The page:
"Therefore if the Son makes you free, you shall be free indeed."

Wednesday, August 26, 2015

Names and Meanings


If you are on Facebook, you know they have these silly quizzes and name things that suck people into doing.  I'd seen a number of my friends post "Origin of:  [insert your name]" and then you'd get some reply like I did.


Sus / Anne were Arabic in origin for Warrior / Princess.


I actually did it twice, and the second time received this:


Sus / Anne from Egyptian for Little / Fighter


Either way it seems I like fighting!

I was really hoping for Susa meaning "difficult" in Malay like my friend, Lat, told me a few years ago.  This amuses me.


From baby name books and websites, I already knew the meaning of Susanna. 

Meaning & History
From Σουσαννα (Sousanna), the Greek form of the Hebrew name שׁוֹשַׁנָּה (Shoshannah). This was derived from the Hebrew word שׁוֹשָׁן (shoshan) meaning "lily" (in modern Hebrew this also means "rose"), perhaps ultimately from Egyptian sšn "lotus". In the Old Testament Apocrypha this is the name of a woman falsely accused of adultery. The prophet Daniel clears her name by tricking her accusers, who end up being condemned themselves. It also occurs in the New Testament belonging to a woman who ministered to Christ.As an English name, it was occasionally used during the Middle Ages in honour of the Old Testament heroine. It did not become common until after the Protestant Reformation, at which time it was often spelled Susan


A Jewish friend, Naomi, chimed in on this topic, and gave me this information about my name and a couple family names.  I basically wanted to save the information so I'm posting it here.


"Susanne is Hebrew - it is a corruption of Shoshana, which means Lily, as in Song of Songs 2:1, "I am the rose of Sharon, I am the lily of the valley (Shoshanat HaEmek)."


About Rebekah, she wrote:


" Rebecca is more complicated. It is a Jewish name but the origins predate Hebrew - if you remember, the Biblical Rebecca was not the daughter of a Jew."


which was a little weird because I hadn't thought of that, and always considered it a Hebrew name, I suppose. Hmmm.


About Rose of Sharon:


"Chavatzelet haSharon ("Ch" as in Bach) In modern Hebrew the accent almost always falls on the last or penultimate syllable."


I asked if a girl were named Rose in Hebrew if she'd be "Chavatzelet" (I got that from the phrase mentioned above), and she replied,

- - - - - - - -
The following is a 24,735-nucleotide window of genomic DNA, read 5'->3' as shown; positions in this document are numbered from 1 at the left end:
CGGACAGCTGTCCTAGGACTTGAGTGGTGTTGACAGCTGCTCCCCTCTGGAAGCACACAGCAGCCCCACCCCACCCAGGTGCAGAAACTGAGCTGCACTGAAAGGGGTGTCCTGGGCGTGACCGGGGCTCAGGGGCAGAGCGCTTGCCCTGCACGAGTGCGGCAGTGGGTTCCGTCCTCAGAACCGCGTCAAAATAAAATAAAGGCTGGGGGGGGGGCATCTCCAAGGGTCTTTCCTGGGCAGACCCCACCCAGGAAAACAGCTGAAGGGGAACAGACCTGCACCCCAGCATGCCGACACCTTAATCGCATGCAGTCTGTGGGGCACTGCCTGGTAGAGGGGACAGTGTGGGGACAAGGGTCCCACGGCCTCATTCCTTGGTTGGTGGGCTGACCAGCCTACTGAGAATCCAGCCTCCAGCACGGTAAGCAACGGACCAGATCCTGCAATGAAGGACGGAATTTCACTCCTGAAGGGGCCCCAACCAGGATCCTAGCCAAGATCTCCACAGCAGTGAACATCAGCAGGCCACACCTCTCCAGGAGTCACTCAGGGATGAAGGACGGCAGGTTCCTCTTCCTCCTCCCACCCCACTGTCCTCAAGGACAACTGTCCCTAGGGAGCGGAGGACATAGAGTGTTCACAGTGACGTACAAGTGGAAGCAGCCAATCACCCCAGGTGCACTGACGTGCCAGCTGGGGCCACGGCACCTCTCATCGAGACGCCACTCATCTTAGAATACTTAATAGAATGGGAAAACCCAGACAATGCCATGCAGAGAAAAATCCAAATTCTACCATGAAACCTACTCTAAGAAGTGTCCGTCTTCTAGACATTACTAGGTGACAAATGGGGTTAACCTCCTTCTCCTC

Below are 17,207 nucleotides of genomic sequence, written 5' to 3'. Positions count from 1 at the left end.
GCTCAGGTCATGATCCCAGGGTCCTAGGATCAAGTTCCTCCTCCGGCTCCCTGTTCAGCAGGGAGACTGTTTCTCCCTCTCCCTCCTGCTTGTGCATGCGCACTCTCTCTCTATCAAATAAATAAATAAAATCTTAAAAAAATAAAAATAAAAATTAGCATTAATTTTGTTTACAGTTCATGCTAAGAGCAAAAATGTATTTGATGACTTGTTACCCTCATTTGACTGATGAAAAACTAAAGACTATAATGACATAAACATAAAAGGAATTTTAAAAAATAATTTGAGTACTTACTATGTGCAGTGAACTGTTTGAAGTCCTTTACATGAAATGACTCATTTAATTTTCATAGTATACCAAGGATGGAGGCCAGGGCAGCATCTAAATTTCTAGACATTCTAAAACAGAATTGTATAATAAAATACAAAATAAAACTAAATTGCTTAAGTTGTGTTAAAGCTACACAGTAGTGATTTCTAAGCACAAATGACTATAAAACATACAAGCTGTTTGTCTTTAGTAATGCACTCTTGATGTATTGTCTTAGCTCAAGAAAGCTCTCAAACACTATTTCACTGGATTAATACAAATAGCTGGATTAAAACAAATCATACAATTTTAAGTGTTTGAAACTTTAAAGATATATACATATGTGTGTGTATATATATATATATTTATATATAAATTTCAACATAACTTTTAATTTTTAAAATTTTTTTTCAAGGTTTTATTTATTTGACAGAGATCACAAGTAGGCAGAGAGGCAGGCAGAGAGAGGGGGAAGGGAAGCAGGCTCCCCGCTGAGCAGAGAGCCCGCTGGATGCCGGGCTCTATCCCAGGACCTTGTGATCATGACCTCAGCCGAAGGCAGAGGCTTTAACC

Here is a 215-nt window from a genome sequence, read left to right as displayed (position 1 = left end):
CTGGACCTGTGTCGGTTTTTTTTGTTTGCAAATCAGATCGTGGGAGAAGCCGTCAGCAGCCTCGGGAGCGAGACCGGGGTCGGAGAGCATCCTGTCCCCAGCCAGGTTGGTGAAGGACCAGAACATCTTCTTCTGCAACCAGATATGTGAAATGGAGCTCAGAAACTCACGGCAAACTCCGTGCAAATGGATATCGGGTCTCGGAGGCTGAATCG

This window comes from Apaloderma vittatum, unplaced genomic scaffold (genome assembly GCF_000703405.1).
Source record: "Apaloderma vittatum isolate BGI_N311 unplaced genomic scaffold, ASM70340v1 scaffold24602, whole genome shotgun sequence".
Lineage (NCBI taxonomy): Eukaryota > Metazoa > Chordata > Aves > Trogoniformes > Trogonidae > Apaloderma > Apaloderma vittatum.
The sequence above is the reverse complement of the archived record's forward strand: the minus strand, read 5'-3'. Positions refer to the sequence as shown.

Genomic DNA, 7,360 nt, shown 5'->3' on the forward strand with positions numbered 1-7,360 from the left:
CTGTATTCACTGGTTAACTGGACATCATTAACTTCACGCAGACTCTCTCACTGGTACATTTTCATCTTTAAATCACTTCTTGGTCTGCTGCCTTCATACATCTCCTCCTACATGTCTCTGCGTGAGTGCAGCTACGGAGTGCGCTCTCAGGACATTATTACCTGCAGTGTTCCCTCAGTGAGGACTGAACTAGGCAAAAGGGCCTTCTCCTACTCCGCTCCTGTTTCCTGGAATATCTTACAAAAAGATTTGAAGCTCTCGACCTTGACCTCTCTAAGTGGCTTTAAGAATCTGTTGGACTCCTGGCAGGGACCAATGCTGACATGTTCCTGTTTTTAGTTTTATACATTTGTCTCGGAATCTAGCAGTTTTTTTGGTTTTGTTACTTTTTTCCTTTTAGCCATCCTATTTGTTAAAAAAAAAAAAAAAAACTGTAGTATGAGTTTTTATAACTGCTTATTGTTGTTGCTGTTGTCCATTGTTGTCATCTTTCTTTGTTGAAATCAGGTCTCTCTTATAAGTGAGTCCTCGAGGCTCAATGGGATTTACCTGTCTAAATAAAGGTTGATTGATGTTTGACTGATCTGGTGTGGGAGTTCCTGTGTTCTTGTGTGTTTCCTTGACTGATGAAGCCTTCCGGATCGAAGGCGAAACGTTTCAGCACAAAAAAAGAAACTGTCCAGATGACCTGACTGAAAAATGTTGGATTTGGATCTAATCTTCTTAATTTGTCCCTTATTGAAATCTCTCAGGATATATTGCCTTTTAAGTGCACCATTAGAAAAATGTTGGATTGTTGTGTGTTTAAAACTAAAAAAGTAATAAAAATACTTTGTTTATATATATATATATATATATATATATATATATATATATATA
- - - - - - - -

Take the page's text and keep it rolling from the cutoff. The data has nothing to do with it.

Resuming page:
"The word is archaic. The modern Hebrew name is Vered or Varda. Both popular names."




Note:  Although I've always gone by Susanne, my real name is Susanna Rebekah.  My mom is Sharon, and Rose is a well-used name on my maternal grandmother's side of the family.   

6 comments:

jaraad said...

Interesting!
Is the middle name an American thing only or do Europeans have a middle name as well?

Regarding the origin of the name thing on Facebook, all the Arabic ones I saw were wrong.

Susanne said...

I figured they were ALL wrong..too bad. But it was a little entertaining, I suppose.

Good question about middle names. You made me curious so I found this on Mental Floss.

"In ancient Rome, having multiple names was an honor usually bestowed upon the most important people—like Gaius Julius Caesar. The fad died out only to pick back up again in Western cultures in the 1700s, when aristocrats started giving their children lavishly long names to indicate their place in society. Similarly, lengthy Spanish and Arabic names adopt paternal or maternal names from previous generations to trace the individual’s family tree. (In other cultures, like Chinese, there are traditionally no middle names.)

The three-name structure used today began in the Middle Ages when Europeans were torn between giving their child a saint’s name or a common family name. The practice of giving three names eventually resolved the problem with a formula: given name first, baptismal name second, surname third. It branched to America as immigrants arrived: Adopting a trio of labels became a way of aspiring to a higher social class. Nonreligious middle names—often maternal maiden names—gradually became the norm, and by the Civil War, it was customary to name your child whatever you liked. Middle names had started to become more or less official by World War I, when the U.S. enlistment form became the first official government document to include space for them."

source: http://mentalfloss.com/article/58440/why-do-we-have-middle-names



So, yes, it seems we got the middle name thing from Europe. :)

jaraad said...

Interesting. Thank you.
I didn't know the Spanish names are similar to Arabic ones. Good to know.

Haitham Jafar said...

Fighter / difficult or a bit of both, too, maybe :P

Interesting info for sure.
There is a saying in Arabic that each person has something attached to him/her from the name they go by (rough translation <---- disclaimer :D)
I think this is somewhat true although some people tend to over-emphasize such notion.

In a related query; why do we the names for colours as they are (in any language!) - *how is that related haitham!* :P

Susanne said...

I like your thoughts on names, Haitham! :)

That's interesting about the Arabic saying concerning names, too! Glad you shared that.

Rebekka @ Becky's Kaleidoscope said...

I never realized that your middle name is the same as my first name. :)